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Bridgman, G.K. 1998. Waterbird predation at four northern Minnesota aquaculture sites. M.S. Thesis, Bemidji State University. 22 pp.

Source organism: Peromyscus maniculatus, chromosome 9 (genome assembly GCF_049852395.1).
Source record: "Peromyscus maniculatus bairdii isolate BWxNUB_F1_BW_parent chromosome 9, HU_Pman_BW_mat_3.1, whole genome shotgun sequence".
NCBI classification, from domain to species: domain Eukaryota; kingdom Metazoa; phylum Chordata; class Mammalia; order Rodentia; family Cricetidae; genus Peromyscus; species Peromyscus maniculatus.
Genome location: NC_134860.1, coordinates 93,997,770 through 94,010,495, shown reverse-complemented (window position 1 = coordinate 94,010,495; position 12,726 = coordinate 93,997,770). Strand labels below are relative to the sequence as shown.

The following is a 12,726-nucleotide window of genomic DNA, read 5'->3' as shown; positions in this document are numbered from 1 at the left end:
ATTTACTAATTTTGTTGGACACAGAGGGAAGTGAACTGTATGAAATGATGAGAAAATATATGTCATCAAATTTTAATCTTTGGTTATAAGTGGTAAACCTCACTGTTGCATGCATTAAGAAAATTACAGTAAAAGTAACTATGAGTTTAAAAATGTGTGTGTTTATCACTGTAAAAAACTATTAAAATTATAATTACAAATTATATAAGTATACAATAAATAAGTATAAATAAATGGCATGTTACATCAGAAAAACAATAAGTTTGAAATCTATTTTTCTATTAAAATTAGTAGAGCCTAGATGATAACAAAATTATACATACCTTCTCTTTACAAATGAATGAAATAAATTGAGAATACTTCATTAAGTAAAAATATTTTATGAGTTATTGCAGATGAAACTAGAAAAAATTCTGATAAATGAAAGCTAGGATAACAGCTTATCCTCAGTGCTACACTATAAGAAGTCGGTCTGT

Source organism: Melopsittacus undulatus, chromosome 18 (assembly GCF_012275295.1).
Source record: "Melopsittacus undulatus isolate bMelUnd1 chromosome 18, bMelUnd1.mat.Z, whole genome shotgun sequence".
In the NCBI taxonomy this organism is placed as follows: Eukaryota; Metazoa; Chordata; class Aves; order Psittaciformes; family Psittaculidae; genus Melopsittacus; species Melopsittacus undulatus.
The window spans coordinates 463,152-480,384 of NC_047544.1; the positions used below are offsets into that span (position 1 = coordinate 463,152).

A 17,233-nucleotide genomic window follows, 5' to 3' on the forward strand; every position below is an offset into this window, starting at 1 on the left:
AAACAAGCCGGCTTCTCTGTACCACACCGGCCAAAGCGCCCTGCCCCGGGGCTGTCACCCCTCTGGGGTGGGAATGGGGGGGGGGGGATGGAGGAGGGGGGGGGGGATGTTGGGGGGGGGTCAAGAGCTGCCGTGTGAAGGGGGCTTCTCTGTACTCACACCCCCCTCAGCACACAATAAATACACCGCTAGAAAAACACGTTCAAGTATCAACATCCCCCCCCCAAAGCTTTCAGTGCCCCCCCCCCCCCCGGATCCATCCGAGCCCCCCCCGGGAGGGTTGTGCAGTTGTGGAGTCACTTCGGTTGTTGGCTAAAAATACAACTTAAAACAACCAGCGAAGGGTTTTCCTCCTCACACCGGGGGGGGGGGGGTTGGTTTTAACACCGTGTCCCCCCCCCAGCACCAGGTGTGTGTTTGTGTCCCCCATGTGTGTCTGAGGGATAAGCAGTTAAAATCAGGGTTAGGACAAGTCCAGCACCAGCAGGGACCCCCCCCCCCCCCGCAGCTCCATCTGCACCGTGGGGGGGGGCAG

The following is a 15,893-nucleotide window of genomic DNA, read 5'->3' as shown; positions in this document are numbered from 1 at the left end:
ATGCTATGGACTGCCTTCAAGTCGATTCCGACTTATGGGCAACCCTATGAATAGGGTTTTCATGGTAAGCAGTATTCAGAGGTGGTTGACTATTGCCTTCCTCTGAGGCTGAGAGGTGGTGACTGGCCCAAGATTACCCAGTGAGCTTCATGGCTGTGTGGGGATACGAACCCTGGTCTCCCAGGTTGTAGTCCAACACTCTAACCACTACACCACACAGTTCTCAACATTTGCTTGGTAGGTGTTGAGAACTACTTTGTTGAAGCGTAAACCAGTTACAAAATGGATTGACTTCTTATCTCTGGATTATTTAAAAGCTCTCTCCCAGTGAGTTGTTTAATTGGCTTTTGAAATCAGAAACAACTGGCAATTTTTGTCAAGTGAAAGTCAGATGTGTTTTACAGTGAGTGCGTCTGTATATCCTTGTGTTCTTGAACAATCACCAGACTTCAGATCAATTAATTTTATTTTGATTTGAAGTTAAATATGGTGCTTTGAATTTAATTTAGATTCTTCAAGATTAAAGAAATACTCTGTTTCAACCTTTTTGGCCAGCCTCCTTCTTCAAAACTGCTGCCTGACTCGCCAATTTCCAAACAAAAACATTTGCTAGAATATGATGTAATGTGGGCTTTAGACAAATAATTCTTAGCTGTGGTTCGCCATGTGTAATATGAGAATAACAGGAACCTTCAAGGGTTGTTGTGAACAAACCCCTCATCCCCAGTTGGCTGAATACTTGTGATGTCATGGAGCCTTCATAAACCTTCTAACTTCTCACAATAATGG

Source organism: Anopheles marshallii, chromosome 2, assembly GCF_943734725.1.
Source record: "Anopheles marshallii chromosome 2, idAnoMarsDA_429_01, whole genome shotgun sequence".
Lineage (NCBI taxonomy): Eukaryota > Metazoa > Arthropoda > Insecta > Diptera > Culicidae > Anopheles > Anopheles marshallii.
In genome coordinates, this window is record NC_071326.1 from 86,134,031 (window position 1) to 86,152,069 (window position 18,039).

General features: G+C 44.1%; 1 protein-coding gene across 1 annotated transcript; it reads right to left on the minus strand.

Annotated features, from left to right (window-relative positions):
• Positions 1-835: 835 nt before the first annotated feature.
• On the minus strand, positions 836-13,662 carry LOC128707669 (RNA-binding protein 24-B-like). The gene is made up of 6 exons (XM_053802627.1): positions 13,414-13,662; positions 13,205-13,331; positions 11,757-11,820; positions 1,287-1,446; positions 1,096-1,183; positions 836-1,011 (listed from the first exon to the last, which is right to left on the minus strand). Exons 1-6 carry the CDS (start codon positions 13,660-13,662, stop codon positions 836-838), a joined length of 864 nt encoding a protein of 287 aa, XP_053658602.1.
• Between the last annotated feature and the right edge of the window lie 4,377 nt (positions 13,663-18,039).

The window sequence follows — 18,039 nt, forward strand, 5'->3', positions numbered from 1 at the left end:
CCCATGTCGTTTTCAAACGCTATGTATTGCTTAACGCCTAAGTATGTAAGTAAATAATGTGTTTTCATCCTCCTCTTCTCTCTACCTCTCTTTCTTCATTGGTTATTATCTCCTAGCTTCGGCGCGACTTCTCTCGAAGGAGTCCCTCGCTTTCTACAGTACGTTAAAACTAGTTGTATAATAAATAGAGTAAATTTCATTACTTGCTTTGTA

Aquaculturists perceive some waterbird species to be a major economic threat to their livelihood, because rearing ponds offer a concentrated and convenient food source. We determined presence of waterbird species and seasonal and diurnal time activity budgets for the more common waterbirds at four northern Minnesota aquaculture facilities from 27 May to 4 November 1996. Thirteen waterbird species used the facilities; however, only Doublecrested Cormorants (Phalacrocorax auritis), Red necked Grebes (Podiceps grisegena) and Common Loons (Gavia immer) were considered common. Seasonal time activity budgets indicated that all species spent much of their time resting (36.0% - 82.5%). No seasonal differences in feeding were noted for cormorants and grebes, whereas loons fed more in the early season. Diumal time activity budgets indicated that cormorants fed more during the early morning, whereas loons fed more during the late morning, but only in the late season. Feeding activity by grebes did not differ by time of day. The low densities of cormorants at our study sites may suggest that they are more of a perceived threat for aquaculturists, though selective tree removal next to aquaculture sites may reduce any potential problems. Grebes, with low densities and little time allocated to feeding, are probably an unimportant waterbird predator. More loon research is needed to determine the extent of their damage at aquaculture facilities.

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